April's little calf stands 5 feet, 9 inches tall and weighs about 130 pounds, Animal Adventure Park reports. 

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"All is well and baby continues to grow, he is now looking us in the eyes!" they said Sunday.

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April, 15, teased her millions of global adorers for weeks before he was born, showing signs of near-but-not-quite labor and enchanting her audience with cute right-at-the-camera gazes and tongue flicks, snack noshing and nuzzling with her much younger 5-year-old beau Oliver. 

April's pregnancy was originally vaulted into global headlines in late February after YouTube briefly yanked the zoo's live stream following complaints by animal activists that it violated the site's policies concerning "nudity and sexual content." Thousands upon thousands of social media users voiced their frustration on Facebook and YouTube, and the stream was restored within an hour or so.

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Animal Adventure Park owner Jordan Patch said the natural curiosity surrounding giraffes and their birthing process was a huge factor in drawing crowds. 

"I think the fact that she's a giraffe and she's a neat species that people are interested in, that's fostered a lot of the attention," he said. "The fact that you'll get to witness the miracle of birth from an animal that you really don't get to see give birth — that's neat."

He added that April's pregnancy was more than just live entertainment, but a teachable moment and source for education.



Photo Credit: Animal Adventure Park via AP
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<![CDATA[2017 Coachella Pics: Music, Stars and Style]]> Mon, 24 Apr 2017 09:37:57 -0400 http://media.nbcnewyork.com/images/213*120/GettyImages-672144374_master.jpg The second weekend of the 2017 Coachella Valley Music and Arts Festival kicked off Friday, April 21 and runs through Sunday, April 23. Check out the latest performances, scenes from last week and star-style photos from the annual event in the Southern California desert.

Photo Credit: Rich Fury/Getty Images for Coachella]]>
<![CDATA[Top Celeb Pics: Tribeca Film Festival, Miss USSR UK]]> Mon, 24 Apr 2017 07:57:34 -0400 http://media.nbcnewyork.com/images/213*120/Tribeca_Fest_Legend_Teigen.jpg Check out the latest photos of your favorite celebrities.]]> <![CDATA[In 'Charlie' Musical, You Take the Bitter with the Sweet]]> Sun, 23 Apr 2017 17:11:18 -0400 http://media.nbcnewyork.com/images/213*120/CharlieChocolateMain.jpg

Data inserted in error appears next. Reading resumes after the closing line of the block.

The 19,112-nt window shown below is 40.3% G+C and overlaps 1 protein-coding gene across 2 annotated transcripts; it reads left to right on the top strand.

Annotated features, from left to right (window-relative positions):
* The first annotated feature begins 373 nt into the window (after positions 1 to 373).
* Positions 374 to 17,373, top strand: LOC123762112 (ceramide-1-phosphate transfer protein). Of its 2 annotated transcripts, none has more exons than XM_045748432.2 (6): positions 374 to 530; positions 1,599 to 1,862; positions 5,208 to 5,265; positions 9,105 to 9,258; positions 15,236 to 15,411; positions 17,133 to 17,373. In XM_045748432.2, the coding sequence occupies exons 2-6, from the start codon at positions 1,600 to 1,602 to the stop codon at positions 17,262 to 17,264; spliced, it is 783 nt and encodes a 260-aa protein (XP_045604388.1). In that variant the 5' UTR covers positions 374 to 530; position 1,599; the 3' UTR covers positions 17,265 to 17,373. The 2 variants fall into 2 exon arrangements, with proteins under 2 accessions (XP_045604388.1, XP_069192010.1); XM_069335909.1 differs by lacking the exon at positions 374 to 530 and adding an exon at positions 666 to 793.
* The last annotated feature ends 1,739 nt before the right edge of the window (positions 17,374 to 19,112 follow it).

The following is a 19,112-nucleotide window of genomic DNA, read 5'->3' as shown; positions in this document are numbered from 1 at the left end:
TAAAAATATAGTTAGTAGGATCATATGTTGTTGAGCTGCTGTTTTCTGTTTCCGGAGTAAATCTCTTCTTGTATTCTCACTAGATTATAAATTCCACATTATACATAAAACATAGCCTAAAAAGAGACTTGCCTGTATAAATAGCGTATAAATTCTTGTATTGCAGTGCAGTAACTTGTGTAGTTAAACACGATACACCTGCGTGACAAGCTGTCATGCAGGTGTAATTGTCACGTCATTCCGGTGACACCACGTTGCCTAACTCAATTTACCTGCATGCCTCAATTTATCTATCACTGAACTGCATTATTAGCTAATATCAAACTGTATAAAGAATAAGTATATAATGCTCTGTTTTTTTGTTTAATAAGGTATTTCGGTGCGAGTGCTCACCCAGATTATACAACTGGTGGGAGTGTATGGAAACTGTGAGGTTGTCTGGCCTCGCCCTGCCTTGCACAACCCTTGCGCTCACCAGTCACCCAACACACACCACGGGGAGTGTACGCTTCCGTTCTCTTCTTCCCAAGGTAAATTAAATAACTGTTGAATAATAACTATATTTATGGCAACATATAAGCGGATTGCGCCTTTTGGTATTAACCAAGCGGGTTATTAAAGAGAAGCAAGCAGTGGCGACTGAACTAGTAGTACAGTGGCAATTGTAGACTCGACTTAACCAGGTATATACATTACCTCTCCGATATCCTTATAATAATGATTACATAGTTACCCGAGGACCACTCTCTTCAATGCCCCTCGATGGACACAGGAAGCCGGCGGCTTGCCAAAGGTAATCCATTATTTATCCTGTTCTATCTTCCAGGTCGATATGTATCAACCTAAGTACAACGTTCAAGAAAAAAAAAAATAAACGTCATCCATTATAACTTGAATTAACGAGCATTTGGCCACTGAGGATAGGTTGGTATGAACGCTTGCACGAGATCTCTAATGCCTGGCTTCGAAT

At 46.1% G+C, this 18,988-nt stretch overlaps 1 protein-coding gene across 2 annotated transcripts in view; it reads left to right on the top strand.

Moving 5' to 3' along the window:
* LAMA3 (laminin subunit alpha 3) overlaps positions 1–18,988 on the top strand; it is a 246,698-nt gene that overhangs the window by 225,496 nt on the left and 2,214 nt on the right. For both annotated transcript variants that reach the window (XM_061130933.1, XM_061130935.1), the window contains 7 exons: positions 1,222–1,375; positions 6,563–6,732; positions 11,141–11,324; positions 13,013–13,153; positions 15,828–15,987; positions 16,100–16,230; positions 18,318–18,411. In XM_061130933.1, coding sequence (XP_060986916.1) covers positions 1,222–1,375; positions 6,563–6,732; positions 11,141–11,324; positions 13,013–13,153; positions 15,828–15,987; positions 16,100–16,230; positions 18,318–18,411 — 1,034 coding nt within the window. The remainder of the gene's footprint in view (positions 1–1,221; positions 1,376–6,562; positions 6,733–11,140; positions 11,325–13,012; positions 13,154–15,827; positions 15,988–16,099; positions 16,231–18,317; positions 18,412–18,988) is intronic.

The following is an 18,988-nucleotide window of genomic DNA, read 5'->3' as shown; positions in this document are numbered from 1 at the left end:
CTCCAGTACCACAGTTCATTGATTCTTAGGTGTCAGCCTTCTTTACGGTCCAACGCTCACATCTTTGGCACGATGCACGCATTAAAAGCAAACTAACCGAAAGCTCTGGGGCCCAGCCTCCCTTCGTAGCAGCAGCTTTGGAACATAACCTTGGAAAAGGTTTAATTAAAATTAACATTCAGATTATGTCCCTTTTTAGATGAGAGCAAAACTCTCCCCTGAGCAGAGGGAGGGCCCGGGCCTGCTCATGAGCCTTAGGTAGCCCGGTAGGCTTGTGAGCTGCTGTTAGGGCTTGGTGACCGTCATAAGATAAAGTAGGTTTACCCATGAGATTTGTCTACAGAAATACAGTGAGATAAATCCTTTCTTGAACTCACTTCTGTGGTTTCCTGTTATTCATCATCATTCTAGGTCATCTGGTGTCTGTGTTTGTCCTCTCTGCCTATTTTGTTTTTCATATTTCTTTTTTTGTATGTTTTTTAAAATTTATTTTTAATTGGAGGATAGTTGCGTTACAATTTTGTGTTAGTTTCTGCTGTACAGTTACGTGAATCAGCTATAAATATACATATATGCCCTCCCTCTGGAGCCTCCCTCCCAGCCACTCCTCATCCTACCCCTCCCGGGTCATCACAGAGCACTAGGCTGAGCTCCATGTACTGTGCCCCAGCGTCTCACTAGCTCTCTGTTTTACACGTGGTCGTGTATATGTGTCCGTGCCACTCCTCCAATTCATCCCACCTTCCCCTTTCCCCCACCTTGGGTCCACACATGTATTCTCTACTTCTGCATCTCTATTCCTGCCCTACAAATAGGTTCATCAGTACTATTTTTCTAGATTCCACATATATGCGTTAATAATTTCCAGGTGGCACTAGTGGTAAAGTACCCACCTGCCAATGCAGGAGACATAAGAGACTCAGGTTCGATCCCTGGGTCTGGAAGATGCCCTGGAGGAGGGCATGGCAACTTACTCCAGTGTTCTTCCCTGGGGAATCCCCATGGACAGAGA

The best thing about Broadway’s new “Charlie and the Chocolate Factory” is the inventively savage and barbarous ways that all the Golden Ticket winners—except, that is, for Charlie Bucket—die.

That’s horrible, you say! How dare I cheer the deaths of children? How can I disparage one of your childhood touchstones? Well, to borrow a line from a famous candy-maker: “Strike that. Reverse it.” Aside from Charlie, all the “kids” in this re-conceived cousin of a production that ran for four years in London are played by adults.

You can do things to grownups on stage that you can’t to children. The switch-up is one of the more effective devices employed by the “Charlie” creative team, which includes the composers of the musical “Hairspray.” But even it doesn't work consistently.

When sausage-hoarding Augustus Gloop falls into a chocolate river, we soon see his disembodied head shoot up a discharge pipe, atop a rising fountain of fudge. The rubbery noggin could be a prop from a Wes Craven horror movie, but it hits the right note of wicked humor.

Not so the death of Veruca Salt, portrayed here as a bratty Russian ballerina and heiress. You'll never forget seeing her torn limb from limb by big, black, nut-sorting squirrels, in a campy ballet sequence, but you'll be left queasy rather than entertained.

Soooo … is “Charlie” appropriate for kids? Well, the only one near me at Friday night’s press performance, a young lady who looked to be about 10, was spellbound and she laughed out loud the entire time.

And why shouldn’t she be happy? All of the Lunt-Fontanne Theater has been set up to mesmerize the modern young adult: “Rotten Behavior Detected” is the sign underneath a flashing emergency light on the theater’s 46th Street facade; confections for sale are “curated” by Dylan’s Candy Shop.

Whimsically, young Charlie initiates one of the more wonderful moments of stage magic seen anywhere this season, crafting a note to chocolatier Will Wonka on the blank page of a notebook, folding it into a paper airplane and sending it soaring toward the mezzanine.

But more often than it should, “Charlie” fails children when trying to speak to adults, and vice versa. Really Grandma Georgina … fart jokes?